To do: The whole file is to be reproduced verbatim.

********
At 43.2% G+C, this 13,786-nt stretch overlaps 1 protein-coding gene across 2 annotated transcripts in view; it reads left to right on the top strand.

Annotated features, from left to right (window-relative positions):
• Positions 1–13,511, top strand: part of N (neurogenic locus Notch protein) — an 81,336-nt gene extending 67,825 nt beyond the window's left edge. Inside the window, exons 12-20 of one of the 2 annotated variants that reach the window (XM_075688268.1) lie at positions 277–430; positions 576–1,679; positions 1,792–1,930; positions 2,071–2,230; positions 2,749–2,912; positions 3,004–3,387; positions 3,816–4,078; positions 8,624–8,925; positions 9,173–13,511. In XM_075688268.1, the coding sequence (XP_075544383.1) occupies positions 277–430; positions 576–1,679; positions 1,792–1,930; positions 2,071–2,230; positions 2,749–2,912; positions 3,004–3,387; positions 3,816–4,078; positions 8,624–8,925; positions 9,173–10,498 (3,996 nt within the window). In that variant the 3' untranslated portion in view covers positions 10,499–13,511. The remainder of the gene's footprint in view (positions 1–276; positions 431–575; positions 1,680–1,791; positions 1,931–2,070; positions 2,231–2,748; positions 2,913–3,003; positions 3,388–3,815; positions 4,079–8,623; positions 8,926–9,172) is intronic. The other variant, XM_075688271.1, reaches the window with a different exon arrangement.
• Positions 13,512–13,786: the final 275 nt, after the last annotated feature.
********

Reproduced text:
At 43.2% G+C, this 13,786-nt stretch overlaps 1 protein-coding gene across 2 annotated transcripts in view; it reads left to right on the top strand.

Annotated features, from left to right (window-relative positions):
• Positions 1–13,511, top strand: part of N (neurogenic locus Notch protein) — an 81,336-nt gene extending 67,825 nt beyond the window's left edge. Inside the window, exons 12-20 of one of the 2 annotated variants that reach the window (XM_075688268.1) lie at positions 277–430; positions 576–1,679; positions 1,792–1,930; positions 2,071–2,230; positions 2,749–2,912; positions 3,004–3,387; positions 3,816–4,078; positions 8,624–8,925; positions 9,173–13,511. In XM_075688268.1, the coding sequence (XP_075544383.1) occupies positions 277–430; positions 576–1,679; positions 1,792–1,930; positions 2,071–2,230; positions 2,749–2,912; positions 3,004–3,387; positions 3,816–4,078; positions 8,624–8,925; positions 9,173–10,498 (3,996 nt within the window). In that variant the 3' untranslated portion in view covers positions 10,499–13,511. The remainder of the gene's footprint in view (positions 1–276; positions 431–575; positions 1,680–1,791; positions 1,931–2,070; positions 2,231–2,748; positions 2,913–3,003; positions 3,388–3,815; positions 4,079–8,623; positions 8,926–9,172) is intronic. The other variant, XM_075688271.1, reaches the window with a different exon arrangement.
• Positions 13,512–13,786: the final 275 nt, after the last annotated feature.